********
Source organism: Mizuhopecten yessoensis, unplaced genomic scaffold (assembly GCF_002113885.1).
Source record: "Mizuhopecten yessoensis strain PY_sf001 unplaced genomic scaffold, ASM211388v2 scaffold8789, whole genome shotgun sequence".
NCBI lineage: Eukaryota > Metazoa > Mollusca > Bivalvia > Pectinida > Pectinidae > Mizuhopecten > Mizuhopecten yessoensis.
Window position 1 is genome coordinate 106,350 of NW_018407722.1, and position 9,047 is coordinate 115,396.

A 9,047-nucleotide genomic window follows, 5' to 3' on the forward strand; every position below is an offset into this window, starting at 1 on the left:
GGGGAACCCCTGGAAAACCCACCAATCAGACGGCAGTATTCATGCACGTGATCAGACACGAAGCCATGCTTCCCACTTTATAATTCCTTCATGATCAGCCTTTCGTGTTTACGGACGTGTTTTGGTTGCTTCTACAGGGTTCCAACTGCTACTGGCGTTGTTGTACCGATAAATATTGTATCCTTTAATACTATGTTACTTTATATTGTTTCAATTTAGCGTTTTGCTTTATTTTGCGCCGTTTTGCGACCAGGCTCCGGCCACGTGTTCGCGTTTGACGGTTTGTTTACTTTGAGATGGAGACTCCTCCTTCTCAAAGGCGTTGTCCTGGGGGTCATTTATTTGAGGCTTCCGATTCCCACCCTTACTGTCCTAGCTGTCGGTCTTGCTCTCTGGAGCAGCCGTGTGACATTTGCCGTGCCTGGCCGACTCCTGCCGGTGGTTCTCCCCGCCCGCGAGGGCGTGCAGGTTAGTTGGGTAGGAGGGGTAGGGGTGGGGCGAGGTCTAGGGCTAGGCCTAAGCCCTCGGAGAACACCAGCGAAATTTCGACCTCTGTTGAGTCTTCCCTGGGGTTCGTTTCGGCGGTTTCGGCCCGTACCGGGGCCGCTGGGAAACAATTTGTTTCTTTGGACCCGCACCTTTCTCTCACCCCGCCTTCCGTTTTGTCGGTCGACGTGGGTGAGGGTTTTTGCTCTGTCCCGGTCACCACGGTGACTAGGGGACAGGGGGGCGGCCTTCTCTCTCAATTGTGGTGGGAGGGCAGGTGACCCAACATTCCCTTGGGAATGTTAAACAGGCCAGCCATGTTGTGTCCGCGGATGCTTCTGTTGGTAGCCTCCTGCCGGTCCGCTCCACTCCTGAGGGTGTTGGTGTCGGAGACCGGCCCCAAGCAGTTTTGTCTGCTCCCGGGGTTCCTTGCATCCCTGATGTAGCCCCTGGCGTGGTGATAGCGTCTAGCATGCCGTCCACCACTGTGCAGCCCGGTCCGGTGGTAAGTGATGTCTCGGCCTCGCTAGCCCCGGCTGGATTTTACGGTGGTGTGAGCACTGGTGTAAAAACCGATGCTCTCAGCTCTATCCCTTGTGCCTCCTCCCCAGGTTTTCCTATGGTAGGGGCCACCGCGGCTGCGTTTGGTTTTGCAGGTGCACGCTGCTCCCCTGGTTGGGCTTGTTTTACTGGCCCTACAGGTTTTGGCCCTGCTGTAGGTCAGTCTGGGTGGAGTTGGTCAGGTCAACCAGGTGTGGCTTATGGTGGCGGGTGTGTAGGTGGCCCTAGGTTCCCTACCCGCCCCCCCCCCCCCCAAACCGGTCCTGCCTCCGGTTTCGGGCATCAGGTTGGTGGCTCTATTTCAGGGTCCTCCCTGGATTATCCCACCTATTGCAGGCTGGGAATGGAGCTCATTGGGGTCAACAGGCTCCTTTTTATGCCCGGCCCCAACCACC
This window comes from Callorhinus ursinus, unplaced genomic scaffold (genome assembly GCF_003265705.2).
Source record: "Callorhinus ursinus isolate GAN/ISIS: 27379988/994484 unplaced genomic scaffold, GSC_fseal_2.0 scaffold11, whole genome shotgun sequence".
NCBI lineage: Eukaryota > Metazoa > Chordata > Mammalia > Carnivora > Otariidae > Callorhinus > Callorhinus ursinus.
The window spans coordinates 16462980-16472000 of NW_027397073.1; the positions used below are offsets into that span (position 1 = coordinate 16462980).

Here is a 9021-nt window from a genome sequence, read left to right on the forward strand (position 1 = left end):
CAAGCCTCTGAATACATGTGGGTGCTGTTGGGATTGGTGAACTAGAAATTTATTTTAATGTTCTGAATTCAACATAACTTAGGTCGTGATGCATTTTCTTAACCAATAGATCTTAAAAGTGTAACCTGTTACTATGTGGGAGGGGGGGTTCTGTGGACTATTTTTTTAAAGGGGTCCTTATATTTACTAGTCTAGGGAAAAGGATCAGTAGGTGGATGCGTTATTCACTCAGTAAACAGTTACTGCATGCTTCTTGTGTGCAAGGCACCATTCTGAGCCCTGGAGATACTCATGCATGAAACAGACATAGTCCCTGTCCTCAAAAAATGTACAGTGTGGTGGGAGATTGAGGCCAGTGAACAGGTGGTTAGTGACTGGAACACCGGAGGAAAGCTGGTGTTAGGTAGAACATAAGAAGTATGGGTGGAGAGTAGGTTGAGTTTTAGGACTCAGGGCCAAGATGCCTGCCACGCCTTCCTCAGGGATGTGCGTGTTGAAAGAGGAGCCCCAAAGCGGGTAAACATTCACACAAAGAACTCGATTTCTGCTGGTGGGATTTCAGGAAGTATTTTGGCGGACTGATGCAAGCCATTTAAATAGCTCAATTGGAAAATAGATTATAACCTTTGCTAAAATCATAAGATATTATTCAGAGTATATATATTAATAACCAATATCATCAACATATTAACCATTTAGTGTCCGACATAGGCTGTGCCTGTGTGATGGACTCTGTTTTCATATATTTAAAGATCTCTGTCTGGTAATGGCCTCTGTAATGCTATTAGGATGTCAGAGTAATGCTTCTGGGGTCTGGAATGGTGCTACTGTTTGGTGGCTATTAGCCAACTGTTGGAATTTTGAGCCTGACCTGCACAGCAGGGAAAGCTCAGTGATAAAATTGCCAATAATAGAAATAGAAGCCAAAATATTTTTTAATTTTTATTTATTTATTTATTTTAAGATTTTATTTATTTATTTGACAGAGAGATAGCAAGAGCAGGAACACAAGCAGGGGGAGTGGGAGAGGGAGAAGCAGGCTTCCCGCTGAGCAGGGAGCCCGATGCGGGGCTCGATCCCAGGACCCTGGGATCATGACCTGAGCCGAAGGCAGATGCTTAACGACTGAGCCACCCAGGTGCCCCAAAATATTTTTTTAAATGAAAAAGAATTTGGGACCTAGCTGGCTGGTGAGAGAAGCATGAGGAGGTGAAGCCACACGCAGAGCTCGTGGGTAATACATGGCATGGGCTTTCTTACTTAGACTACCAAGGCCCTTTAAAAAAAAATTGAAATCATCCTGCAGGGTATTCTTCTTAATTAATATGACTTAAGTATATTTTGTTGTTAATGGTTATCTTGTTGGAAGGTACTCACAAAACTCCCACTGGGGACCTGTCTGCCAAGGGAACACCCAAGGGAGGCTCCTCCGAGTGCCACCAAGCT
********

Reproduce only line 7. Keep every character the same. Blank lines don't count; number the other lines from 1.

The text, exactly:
This window comes from Callorhinus ursinus, unplaced genomic scaffold (genome assembly GCF_003265705.2).